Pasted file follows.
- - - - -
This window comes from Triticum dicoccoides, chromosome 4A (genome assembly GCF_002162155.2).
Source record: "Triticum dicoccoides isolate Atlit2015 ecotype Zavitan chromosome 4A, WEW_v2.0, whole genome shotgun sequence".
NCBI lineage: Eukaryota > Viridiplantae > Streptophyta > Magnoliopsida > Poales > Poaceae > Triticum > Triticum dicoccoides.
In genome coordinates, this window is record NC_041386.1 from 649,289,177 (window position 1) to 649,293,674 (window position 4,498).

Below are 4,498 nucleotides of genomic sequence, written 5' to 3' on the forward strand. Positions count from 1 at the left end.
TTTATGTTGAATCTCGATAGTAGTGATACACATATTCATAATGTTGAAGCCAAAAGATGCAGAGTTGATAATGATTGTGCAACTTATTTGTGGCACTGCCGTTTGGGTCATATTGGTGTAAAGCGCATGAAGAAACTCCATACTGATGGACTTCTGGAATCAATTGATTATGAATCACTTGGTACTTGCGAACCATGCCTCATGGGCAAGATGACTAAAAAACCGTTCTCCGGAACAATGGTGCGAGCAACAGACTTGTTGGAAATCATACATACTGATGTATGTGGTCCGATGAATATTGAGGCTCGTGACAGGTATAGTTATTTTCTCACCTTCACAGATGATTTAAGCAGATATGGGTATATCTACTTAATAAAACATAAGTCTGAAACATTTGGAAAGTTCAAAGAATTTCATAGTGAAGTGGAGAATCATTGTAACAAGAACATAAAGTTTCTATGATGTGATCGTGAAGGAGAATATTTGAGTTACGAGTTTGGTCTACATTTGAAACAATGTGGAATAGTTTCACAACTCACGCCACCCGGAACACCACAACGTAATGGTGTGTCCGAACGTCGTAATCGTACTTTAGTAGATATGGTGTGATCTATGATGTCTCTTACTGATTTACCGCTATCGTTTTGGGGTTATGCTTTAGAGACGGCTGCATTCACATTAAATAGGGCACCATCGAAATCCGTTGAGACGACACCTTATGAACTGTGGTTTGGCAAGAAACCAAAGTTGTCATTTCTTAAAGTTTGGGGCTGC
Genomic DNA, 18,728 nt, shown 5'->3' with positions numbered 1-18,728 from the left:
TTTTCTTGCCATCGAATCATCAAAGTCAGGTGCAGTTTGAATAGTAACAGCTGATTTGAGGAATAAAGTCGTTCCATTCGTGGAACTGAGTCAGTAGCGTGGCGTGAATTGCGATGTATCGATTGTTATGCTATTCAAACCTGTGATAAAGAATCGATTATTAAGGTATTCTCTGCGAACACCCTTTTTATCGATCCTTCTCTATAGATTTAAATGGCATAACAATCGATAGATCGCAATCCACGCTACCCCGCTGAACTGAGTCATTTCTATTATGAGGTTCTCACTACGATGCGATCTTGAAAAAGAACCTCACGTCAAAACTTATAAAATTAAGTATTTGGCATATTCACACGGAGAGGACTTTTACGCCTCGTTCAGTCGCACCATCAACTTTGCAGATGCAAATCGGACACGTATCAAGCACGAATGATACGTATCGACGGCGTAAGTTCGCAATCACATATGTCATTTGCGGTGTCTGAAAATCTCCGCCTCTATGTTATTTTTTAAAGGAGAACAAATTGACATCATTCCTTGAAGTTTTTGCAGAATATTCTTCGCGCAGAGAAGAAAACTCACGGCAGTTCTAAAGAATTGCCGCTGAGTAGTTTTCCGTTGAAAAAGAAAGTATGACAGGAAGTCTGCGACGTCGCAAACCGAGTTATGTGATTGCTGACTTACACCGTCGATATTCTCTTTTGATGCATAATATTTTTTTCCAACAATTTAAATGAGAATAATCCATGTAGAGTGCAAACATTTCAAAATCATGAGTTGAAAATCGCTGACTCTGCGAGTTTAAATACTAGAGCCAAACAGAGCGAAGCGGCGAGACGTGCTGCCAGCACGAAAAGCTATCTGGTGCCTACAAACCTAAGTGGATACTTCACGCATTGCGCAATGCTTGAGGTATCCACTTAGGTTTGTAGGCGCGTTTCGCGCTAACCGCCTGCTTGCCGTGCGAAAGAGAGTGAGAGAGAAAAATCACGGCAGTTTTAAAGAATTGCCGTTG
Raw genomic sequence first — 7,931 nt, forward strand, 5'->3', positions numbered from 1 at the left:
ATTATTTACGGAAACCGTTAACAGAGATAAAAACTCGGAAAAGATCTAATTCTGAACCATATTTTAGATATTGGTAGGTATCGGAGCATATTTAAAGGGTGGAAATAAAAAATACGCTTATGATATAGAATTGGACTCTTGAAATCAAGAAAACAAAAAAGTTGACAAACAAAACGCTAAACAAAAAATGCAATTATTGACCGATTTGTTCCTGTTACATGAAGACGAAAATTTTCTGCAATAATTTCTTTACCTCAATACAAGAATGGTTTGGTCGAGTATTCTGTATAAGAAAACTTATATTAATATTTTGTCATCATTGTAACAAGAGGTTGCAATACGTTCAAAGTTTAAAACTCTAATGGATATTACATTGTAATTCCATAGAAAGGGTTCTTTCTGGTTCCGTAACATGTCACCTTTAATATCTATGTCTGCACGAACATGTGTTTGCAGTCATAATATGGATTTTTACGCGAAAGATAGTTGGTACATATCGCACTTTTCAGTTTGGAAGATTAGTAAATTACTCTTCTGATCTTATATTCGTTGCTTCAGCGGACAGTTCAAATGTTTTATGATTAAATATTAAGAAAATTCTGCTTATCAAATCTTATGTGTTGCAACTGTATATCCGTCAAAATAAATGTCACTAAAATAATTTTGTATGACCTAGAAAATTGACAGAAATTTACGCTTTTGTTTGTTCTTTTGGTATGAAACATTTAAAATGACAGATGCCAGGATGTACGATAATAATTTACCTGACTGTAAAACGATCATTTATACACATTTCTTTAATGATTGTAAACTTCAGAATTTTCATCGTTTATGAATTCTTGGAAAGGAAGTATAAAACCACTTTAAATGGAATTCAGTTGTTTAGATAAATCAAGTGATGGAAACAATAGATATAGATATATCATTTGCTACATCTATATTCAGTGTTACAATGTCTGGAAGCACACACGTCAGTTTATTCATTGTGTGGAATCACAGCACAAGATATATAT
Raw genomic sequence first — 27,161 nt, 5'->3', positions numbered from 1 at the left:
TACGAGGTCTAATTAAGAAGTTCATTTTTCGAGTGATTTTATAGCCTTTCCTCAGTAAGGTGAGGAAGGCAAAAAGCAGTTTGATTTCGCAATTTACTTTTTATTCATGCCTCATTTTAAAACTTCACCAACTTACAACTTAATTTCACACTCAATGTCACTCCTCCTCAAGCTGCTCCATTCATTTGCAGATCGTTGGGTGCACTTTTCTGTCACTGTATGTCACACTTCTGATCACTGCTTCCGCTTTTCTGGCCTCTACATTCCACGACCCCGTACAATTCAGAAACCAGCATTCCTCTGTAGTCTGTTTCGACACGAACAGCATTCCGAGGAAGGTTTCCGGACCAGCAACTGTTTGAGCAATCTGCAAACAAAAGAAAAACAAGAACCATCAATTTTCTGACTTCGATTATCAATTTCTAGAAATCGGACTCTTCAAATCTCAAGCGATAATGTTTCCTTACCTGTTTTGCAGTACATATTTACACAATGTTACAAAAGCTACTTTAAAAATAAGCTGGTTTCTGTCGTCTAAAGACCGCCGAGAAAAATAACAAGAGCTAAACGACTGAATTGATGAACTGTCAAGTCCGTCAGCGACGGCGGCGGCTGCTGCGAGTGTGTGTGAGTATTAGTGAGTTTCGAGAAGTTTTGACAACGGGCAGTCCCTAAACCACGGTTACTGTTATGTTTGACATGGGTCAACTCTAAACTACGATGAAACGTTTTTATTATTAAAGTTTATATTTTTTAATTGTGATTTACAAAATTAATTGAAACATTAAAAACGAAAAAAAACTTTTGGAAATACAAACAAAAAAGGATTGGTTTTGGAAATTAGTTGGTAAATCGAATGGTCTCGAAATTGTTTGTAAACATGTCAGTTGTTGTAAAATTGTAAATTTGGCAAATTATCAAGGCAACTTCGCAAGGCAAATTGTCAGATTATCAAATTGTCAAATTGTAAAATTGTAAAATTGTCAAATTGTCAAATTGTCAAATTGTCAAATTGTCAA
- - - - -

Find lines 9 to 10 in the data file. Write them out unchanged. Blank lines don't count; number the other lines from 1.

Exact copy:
Raw genomic sequence first — 7,931 nt, forward strand, 5'->3', positions numbered from 1 at the left:
ATTATTTACGGAAACCGTTAACAGAGATAAAAACTCGGAAAAGATCTAATTCTGAACCATATTTTAGATATTGGTAGGTATCGGAGCATATTTAAAGGGTGGAAATAAAAAATACGCTTATGATATAGAATTGGACTCTTGAAATCAAGAAAACAAAAAAGTTGACAAACAAAACGCTAAACAAAAAATGCAATTATTGACCGATTTGTTCCTGTTACATGAAGACGAAAATTTTCTGCAATAATTTCTTTACCTCAATACAAGAATGGTTTGGTCGAGTATTCTGTATAAGAAAACTTATATTAATATTTTGTCATCATTGTAACAAGAGGTTGCAATACGTTCAAAGTTTAAAACTCTAATGGATATTACATTGTAATTCCATAGAAAGGGTTCTTTCTGGTTCCGTAACATGTCACCTTTAATATCTATGTCTGCACGAACATGTGTTTGCAGTCATAATATGGATTTTTACGCGAAAGATAGTTGGTACATATCGCACTTTTCAGTTTGGAAGATTAGTAAATTACTCTTCTGATCTTATATTCGTTGCTTCAGCGGACAGTTCAAATGTTTTATGATTAAATATTAAGAAAATTCTGCTTATCAAATCTTATGTGTTGCAACTGTATATCCGTCAAAATAAATGTCACTAAAATAATTTTGTATGACCTAGAAAATTGACAGAAATTTACGCTTTTGTTTGTTCTTTTGGTATGAAACATTTAAAATGACAGATGCCAGGATGTACGATAATAATTTACCTGACTGTAAAACGATCATTTATACACATTTCTTTAATGATTGTAAACTTCAGAATTTTCATCGTTTATGAATTCTTGGAAAGGAAGTATAAAACCACTTTAAATGGAATTCAGTTGTTTAGATAAATCAAGTGATGGAAACAATAGATATAGATATATCATTTGCTACATCTATATTCAGTGTTACAATGTCTGGAAGCACACACGTCAGTTTATTCATTGTGTGGAATCACAGCACAAGATATATAT